I'm throwing an idea out there about an event for everyone to get together and throw ideas out there for new questions that would benefit all the users and hopefully increase some site traffic.

At the moment we're averaging 5.5 questions per day according to the stats. Although I know these shouldn't be taken literally and its all about quality not quantity. I can't help feeling something like this may do some good.

We have 62 users with over 2k rep and I know some may not be active it will give people a chance to ask some good quality questions they may not have thought of before and give everyone a chance to chat and bond so to speak.

What do you think?

2 Answers 2


Sure we need more questions, but what we really need is (a) more agreement on scope and (b) more questions that don't have to go through a close/edit/reopen cycle.

One recent example of (a): people mustered close votes for an ergonomics question, but our scope says that's on-topic. Obviously not everybody agrees. As part of generating a bunch of new questions, let's try to vet the scope before they get asked rather than after.

On (b), anecdotally (i.e. I have no real data) it looks like we close a lot of questions, compared to other sites I'm on. While some of that is the scope-diasgreement issue, more is that many questions aren't asked well initially -- they're too personalized, or too rambly, or too opinion-seeking, or something. So before we adk a bunch of new questions, let's try to help people ask them well.

Instead of a brainstorming session, I suggest having a few sessions where people bring (real) questions that they want to ask and people here help to refine those questions in chat, with spectators. Seeing the back-and-forth will teach people what assumptions they need to validate, what questions they need to ask themselves about their questions, and so on. On the main site, on the other hand, once a question has been fixed the comments tend to get purged (which is good!), so somebody coming along later doesn't get that education (beyond what he can glean from the edit history). Chat logs, on the other hand, are approximately forever.

So I guess what I'm suggesting is not a brainstorming session but a practicum, where people try to actually develop a smaller number of good questions, collaboratively.

  • "it looks like we close a lot of questions, compared to other sites I'm on". Agreed. I suspect the high closure rate deters some people from asking questions. Jul 18, 2013 at 13:34
  • @JoeStrazzere, it may be helping to deter me, though that's not the main thing in my case. (The main thing has to do with the demeanor of comments; the community here feels a lot snarkier than my other SE sites.) Jul 18, 2013 at 13:48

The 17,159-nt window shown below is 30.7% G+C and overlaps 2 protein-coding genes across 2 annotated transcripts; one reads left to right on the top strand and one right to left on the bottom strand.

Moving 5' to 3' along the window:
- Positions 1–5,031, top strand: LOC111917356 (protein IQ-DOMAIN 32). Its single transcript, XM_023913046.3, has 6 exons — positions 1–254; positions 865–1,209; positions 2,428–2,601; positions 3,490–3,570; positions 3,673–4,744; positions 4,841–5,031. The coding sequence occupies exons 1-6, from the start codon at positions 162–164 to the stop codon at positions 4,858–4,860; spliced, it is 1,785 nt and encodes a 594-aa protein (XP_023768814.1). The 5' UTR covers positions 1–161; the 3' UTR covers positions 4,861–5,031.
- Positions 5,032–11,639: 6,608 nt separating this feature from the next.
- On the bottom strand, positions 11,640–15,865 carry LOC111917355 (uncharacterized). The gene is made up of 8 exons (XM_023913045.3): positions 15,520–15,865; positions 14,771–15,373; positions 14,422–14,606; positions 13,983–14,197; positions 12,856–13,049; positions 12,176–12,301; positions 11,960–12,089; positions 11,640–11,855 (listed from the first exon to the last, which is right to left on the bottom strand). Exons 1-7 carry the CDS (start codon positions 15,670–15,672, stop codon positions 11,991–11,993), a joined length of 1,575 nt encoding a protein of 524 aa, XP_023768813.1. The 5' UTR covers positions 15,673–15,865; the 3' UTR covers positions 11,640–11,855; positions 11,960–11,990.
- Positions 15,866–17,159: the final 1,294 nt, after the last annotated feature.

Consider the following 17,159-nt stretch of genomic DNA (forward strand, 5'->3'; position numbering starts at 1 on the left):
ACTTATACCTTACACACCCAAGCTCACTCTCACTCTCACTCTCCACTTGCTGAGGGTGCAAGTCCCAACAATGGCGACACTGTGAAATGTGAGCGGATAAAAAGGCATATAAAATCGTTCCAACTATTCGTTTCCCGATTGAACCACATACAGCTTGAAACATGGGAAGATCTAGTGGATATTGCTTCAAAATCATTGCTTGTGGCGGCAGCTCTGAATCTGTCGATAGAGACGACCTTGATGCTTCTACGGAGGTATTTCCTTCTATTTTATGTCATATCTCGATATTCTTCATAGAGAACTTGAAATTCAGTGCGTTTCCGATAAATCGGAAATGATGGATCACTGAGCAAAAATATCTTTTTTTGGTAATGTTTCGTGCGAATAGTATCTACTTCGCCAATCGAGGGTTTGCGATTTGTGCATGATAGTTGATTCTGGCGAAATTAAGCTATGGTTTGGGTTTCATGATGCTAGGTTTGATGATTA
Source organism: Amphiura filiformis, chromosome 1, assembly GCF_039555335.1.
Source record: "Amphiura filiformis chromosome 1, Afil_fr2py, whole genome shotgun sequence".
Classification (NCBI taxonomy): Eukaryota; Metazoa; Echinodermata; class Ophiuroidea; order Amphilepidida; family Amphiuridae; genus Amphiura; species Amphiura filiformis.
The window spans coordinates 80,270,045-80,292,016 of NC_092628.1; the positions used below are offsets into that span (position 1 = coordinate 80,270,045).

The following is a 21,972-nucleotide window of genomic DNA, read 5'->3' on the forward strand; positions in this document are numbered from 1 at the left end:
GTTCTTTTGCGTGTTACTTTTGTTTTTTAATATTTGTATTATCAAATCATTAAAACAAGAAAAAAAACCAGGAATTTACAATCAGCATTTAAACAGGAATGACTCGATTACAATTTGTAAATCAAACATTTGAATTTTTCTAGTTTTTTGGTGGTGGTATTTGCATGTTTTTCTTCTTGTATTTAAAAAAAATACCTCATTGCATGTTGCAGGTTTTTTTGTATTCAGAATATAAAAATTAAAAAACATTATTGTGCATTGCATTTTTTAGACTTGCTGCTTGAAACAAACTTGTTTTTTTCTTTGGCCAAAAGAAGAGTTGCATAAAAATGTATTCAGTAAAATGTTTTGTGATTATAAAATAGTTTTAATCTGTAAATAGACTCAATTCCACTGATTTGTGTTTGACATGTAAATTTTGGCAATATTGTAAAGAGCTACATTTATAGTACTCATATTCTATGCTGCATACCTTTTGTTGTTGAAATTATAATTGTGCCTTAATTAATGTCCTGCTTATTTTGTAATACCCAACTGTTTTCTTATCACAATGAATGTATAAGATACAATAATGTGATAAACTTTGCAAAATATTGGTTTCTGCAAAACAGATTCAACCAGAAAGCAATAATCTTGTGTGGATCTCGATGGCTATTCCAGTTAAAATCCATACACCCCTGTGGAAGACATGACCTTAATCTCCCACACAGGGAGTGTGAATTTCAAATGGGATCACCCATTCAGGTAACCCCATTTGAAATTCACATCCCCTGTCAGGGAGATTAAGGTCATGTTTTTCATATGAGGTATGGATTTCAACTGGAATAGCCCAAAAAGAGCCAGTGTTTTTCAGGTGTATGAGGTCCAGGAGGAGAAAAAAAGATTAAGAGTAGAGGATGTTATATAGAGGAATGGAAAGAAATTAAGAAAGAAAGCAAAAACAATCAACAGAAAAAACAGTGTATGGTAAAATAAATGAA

• I agree with your assessment. Jul 18, 2013 at 14:51

This isn't a terrible idea, we would just need to make sure folks don't just go out half-cocked and start writing every single question that comes out of the discussion. One thing we've all learned is that hypothetical or "fake" questions tend to sound like what they are, fake or manufactured, and it takes a special skill set to write a question so that it does sound like there's a real, actual problem to be solved.

If managed properly, this could help us better define our scope, or identify real, actual problems we've observed our colleagues face that we could ask on their behalf.

The Water Cooler chat room has scheduling features built in to where we can schedule an actual event in the chat room and advertise it in the bulletin board on the main Q&A page.

If there is interest in this, and a plan for making people aware of what the goals are, we can make arrangements to schedule something. But it's critical that everyone involved believes that quality trumps quantity.

I'd suggest doing this in two scheduled phases. In the first meeting, you simply identify some possible questions, but don't ask them on the Q&A part of the site, not yet. We don't want to flood the site with questions that aren't going to work out as this might just make people feel bad who are really trying to help. Then, before the second meeting, pick a few of the best questions and work together to ask them and edit them as a group so they're outstanding posts. We might also consider whether these should be community owned posts, meaning anyone can edit them and no one single person gains all the reputation.

Of course, at the end of the first meeting, you might just decide that, hey, this really is a bad idea and none of these questions will work. In that case, there's no harm done. Conducting this experiment in a controlled manner will likely yield better results than visiting the site one morning and finding it flooded with downvoted, closed questions. :)

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